John argues that those abbots who preferred to insist on their rights, facing eviction rather than see their liberty violated by paying an unjust tax, would part company with Christ, who paid taxes and suffered subjection, but was, in John’s words, “the first free man of the sons of Adam.” They decided to pay.
And so, without more ado, there was a great selling: oxen, who but yesterday were pulling the plough, were released from the yoke, and cows, with calves and heifers, sheep too, and any other animals we had, estates and rents, even the very clothes the community had to wear, not to mention our very food, our books as well, and our sacred vessels, all, all were sold.
Even though it had come from humble motives, the sudden come-down was humiliating:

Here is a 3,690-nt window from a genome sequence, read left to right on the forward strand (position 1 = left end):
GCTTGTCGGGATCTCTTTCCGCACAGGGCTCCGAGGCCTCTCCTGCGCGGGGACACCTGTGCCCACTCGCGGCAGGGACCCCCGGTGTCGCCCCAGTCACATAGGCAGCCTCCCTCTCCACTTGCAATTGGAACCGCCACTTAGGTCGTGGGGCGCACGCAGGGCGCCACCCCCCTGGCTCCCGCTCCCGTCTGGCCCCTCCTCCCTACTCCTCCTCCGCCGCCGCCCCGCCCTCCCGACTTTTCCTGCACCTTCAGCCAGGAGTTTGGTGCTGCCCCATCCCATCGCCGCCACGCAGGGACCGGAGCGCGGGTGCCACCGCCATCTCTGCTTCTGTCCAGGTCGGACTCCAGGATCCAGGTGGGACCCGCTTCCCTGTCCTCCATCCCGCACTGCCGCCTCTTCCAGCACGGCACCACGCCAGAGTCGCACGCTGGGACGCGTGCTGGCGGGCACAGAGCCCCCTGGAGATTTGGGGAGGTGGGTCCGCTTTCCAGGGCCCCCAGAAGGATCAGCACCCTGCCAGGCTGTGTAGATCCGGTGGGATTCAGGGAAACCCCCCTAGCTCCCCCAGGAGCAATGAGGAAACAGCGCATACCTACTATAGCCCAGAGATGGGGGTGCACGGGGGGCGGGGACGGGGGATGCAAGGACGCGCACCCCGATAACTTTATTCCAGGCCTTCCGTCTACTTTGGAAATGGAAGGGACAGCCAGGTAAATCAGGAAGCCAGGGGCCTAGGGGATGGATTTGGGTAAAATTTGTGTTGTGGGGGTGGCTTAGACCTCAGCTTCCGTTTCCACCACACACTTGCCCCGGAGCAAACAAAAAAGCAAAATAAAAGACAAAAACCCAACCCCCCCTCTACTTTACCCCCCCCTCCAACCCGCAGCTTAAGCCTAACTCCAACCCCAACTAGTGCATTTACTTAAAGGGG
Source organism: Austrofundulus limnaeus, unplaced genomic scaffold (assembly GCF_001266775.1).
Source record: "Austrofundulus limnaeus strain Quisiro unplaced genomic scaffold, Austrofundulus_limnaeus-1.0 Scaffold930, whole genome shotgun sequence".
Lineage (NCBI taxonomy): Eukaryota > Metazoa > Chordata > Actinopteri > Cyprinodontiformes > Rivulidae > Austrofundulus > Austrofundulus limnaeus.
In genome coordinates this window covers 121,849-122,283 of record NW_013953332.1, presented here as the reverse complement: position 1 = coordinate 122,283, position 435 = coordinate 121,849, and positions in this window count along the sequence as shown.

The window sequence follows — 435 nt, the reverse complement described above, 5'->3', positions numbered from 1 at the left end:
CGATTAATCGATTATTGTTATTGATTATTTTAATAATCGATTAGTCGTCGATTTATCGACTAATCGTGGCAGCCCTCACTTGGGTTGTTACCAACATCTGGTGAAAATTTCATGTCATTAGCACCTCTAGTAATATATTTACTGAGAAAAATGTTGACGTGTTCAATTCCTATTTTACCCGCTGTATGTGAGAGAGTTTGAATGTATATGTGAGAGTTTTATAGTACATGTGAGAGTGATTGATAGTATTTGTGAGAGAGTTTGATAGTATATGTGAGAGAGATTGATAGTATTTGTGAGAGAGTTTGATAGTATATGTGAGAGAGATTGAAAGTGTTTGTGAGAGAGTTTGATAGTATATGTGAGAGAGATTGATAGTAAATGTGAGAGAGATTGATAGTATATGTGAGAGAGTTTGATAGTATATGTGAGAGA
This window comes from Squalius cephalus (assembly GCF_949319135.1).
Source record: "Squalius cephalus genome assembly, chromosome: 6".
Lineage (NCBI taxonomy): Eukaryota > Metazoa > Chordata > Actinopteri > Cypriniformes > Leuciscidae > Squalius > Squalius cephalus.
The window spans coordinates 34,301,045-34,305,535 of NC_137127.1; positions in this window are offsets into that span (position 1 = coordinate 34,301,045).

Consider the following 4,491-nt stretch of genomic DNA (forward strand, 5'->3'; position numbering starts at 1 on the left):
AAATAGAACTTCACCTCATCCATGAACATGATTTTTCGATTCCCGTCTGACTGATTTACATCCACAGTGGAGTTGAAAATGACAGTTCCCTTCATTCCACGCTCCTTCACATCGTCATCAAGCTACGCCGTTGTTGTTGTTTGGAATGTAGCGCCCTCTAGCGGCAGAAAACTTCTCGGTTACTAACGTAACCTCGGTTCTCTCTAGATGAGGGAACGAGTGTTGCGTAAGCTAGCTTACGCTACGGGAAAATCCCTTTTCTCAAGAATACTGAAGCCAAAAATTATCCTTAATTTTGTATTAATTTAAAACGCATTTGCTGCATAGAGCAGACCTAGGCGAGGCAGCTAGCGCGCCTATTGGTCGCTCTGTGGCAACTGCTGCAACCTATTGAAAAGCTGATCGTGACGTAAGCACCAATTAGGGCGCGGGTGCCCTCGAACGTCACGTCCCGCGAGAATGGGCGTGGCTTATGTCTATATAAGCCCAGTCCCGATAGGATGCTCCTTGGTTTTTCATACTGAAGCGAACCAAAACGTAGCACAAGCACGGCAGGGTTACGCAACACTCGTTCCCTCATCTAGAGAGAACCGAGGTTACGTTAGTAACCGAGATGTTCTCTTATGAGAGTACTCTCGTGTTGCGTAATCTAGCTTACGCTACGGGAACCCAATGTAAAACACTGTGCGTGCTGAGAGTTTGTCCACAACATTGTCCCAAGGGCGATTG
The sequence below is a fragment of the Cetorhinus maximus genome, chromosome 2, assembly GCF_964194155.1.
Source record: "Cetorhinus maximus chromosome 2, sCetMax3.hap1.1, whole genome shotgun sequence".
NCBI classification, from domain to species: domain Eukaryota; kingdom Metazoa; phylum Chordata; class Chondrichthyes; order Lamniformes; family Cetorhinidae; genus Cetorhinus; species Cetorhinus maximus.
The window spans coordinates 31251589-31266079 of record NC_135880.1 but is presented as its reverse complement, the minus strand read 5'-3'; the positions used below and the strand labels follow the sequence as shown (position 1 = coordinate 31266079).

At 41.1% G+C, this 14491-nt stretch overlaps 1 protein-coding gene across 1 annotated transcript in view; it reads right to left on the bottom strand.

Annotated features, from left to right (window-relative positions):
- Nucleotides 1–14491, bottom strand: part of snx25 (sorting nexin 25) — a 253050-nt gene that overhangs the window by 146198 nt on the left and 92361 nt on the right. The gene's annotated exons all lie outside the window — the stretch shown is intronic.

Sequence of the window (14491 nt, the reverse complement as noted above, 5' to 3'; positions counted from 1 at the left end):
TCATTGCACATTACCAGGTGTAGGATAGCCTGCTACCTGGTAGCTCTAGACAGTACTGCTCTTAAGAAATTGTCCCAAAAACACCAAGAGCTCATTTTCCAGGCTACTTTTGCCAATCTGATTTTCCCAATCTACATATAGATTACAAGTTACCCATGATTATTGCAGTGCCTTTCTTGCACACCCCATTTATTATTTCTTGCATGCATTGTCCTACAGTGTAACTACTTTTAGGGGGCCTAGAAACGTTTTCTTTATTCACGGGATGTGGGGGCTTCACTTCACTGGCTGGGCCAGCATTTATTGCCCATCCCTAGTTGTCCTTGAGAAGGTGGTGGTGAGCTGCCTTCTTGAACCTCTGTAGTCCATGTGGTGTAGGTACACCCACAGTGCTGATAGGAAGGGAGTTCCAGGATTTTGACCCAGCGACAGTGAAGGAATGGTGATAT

We have begun to walk a new road of poverty, also, and this means we no longer have the strength to lift our heads in public. But what does this matter? O, if only, at long last, this enforced servitude would bring us back even a little, in God’s sight, to genuine poverty! We had gone very far away from it, fugitives and exiles. Now that this blow has fallen, may the bottomless abyss of this greed come at last to an end.
These are strong words for a Cistercian to utter, but John was not alone in feeling that the sudden prospect of poverty brought in its wake an uncomfortable awareness of how comfortable he was. He relates a vision which one of the abbots had one night as they were traveling to Northampton to give their answer to the king: